Steven Waldman

Steven Waldman

The Founders’ Confidence that True Religion Would Win

Ok, David, you can keep your job. That was an awfully nice plug for my book.
I particularly liked the focus that David placed on my provocative notion that 18th century evangelicals might accuse 21st century evangelicals of lacking confidence in their own faith.
This leads me to a broader point that ought to delight conservatives: the Founders applied a strong free-market prism to religion.
“When a religion is good, I conceive it will support itself,” wrote Benjamin Franklin. “And when it does not support itself, and God does not take care to support it, so that its professors are obliged to call for help of the civil powers, ’tis a sign, I apprehend, of it’s being a bad one.” In the Virginia Statute for Religious Freedom, Jefferson made the same point: “It is error alone which needs the support of gov’t. Truth can stand by itself.” During the fight in Virginia over whether to use taxpayer money to subsidize the churches, a Presbyterian petition opposing the idea predicted that such subsidies would lead to a colony “swarming with Fools, Sots and Gamblers.” (That’s the preachers, not the congregants).
The Founders and the other advocates of religious liberty back then seemed more confident in the ultimate power of their religion to win followers than some religious leaders do now. In arguing against the plan to subsidize Virginia’s churches, Madison accused the Anglican church leaders of “an ignoble and unchristian timidity.” John Adams even extended the principle to non-Christian religions, suggesting that we could all benefit from exposure to the sacred texts of the “Hindoos” and “Persians.” “Men ought (after they have examined with unbiased judgments every system of religion, and chosen one system, on their own authority, for themselves), to avow their opinions and defend them with boldness,” he wrote in his diary in 1756.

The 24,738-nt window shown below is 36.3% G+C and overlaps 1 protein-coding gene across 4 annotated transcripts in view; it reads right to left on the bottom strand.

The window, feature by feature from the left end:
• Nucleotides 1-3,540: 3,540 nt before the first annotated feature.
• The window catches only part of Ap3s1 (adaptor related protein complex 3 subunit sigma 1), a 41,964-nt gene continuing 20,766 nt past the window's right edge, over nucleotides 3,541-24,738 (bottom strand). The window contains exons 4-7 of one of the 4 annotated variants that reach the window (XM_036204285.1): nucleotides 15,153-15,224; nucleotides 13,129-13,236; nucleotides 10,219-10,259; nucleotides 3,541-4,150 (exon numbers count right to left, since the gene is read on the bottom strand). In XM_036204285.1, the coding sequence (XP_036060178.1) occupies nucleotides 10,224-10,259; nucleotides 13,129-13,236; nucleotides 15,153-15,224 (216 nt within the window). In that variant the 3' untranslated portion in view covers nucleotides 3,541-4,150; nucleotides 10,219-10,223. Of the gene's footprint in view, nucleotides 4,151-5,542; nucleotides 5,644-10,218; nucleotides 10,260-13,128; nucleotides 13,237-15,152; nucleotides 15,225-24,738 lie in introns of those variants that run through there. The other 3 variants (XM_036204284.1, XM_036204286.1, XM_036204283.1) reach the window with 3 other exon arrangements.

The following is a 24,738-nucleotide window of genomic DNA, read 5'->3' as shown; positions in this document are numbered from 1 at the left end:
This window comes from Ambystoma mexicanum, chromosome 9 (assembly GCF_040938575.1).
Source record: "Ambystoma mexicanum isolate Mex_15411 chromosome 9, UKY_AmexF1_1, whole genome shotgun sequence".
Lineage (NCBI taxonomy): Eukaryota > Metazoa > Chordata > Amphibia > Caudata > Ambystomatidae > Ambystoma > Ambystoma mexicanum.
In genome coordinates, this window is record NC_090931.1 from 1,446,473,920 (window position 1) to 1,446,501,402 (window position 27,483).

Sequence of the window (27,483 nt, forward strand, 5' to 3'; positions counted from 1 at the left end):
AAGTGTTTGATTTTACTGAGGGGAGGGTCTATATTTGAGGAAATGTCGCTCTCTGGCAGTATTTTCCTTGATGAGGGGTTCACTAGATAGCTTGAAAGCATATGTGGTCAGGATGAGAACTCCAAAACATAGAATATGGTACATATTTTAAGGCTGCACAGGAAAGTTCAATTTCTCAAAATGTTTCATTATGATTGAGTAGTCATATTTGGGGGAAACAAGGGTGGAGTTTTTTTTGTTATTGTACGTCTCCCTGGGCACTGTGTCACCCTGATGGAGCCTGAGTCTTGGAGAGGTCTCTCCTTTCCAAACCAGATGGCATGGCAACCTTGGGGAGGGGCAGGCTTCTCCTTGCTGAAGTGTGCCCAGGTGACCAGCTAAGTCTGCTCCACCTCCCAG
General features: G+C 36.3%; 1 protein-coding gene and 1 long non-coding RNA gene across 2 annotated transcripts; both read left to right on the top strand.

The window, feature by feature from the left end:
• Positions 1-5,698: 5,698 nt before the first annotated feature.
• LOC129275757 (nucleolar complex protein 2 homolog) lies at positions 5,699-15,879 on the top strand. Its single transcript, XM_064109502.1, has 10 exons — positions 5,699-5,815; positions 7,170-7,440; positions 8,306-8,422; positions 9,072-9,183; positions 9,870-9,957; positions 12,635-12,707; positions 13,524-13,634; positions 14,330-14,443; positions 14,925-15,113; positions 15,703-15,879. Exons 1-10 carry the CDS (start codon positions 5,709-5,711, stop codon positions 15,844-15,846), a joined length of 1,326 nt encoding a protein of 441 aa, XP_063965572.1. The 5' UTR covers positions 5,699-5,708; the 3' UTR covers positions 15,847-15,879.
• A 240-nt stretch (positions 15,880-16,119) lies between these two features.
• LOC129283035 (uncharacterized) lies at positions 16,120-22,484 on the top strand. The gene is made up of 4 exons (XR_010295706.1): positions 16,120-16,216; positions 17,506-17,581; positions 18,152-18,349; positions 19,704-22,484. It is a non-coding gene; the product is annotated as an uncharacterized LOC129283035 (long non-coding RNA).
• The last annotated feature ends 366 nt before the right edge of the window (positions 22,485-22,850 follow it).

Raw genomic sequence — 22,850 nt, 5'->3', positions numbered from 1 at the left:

What does this mean in terms of modern church-state fights? I don’t know whether Baptist leaders like Isaac Backus or John Leland would have wanted prayer in public schools or not, but I imagine they would be saddened by the emphasis on that cause placed by many of today’s religious conservatives. I can hear Backus shout: How tepid is your faith if you think it can be easily shaken without constant reinforcement by a government-run school! How ineffective must be the churches – and parents — if you rely on the public schools as the only way to keep your children away from depravity! Crutches are for the weak or ill. Backus and Leland would exhort: God does not need the support of government to prevail.
In old age, Madison was asked to assess whether this radical new approach to religious freedom had worked – not merely because there was newfound security of religious minorities but because the quality of religion had improved. “The number, the industry, and the morality of the Priesthood, and the devotion of the people have been manifestly increased by the total separation of the Church from the State,” he wrote. I suspect that the current political lineup over separation of church and state might puzzle a good free-market man like Madison.

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Charles Cosimano

posted April 3, 2008 at 11:12 pm

One must not forget the sentiments of Light-Horse Harry Lee (Robert E. Lee’s father) who said, “Now that we’ve run out the King, let’s run out the churches as well!”

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posted April 4, 2008 at 4:31 pm

It is clear that this concept advocated by the founders is completely in line with Biblical teachings. Nowhere in the Bible are believers told to seek the support of governments to advance their faith. In fact, the teachings of the Bible would seem to emphasize the need for churches to remain entirely separate from government, accepting neither support nor approval from it.
History would seem to confirm this. In times when the church became too entwined with politics, both government and the church (and by extension, people) suffered. It seems that the church grows best when it is entirely separate from government and free to speak truth as it sees fit, not as government permits it.

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posted April 9, 2008 at 2:57 pm